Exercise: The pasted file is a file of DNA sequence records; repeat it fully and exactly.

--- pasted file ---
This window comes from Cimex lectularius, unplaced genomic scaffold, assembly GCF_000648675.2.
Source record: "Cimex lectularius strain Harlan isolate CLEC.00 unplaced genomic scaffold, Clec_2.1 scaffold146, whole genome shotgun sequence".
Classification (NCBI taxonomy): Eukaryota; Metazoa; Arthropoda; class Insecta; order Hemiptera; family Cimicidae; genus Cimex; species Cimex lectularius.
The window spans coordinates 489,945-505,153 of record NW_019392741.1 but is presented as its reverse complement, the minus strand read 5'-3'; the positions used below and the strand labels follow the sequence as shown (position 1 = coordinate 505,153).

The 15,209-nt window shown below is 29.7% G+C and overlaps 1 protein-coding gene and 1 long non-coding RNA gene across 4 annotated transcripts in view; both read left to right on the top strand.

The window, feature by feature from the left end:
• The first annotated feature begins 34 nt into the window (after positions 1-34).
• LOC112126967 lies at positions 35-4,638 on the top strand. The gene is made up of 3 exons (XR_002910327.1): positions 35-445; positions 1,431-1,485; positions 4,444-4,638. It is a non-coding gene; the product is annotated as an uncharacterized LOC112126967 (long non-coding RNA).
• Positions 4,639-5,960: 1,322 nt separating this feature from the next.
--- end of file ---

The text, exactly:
This window comes from Cimex lectularius, unplaced genomic scaffold, assembly GCF_000648675.2.
Source record: "Cimex lectularius strain Harlan isolate CLEC.00 unplaced genomic scaffold, Clec_2.1 scaffold146, whole genome shotgun sequence".
Classification (NCBI taxonomy): Eukaryota; Metazoa; Arthropoda; class Insecta; order Hemiptera; family Cimicidae; genus Cimex; species Cimex lectularius.
The window spans coordinates 489,945-505,153 of record NW_019392741.1 but is presented as its reverse complement, the minus strand read 5'-3'; the positions used below and the strand labels follow the sequence as shown (position 1 = coordinate 505,153).

The 15,209-nt window shown below is 29.7% G+C and overlaps 1 protein-coding gene and 1 long non-coding RNA gene across 4 annotated transcripts in view; both read left to right on the top strand.

The window, feature by feature from the left end:
• The first annotated feature begins 34 nt into the window (after positions 1-34).
• LOC112126967 lies at positions 35-4,638 on the top strand. The gene is made up of 3 exons (XR_002910327.1): positions 35-445; positions 1,431-1,485; positions 4,444-4,638. It is a non-coding gene; the product is annotated as an uncharacterized LOC112126967 (long non-coding RNA).
• Positions 4,639-5,960: 1,322 nt separating this feature from the next.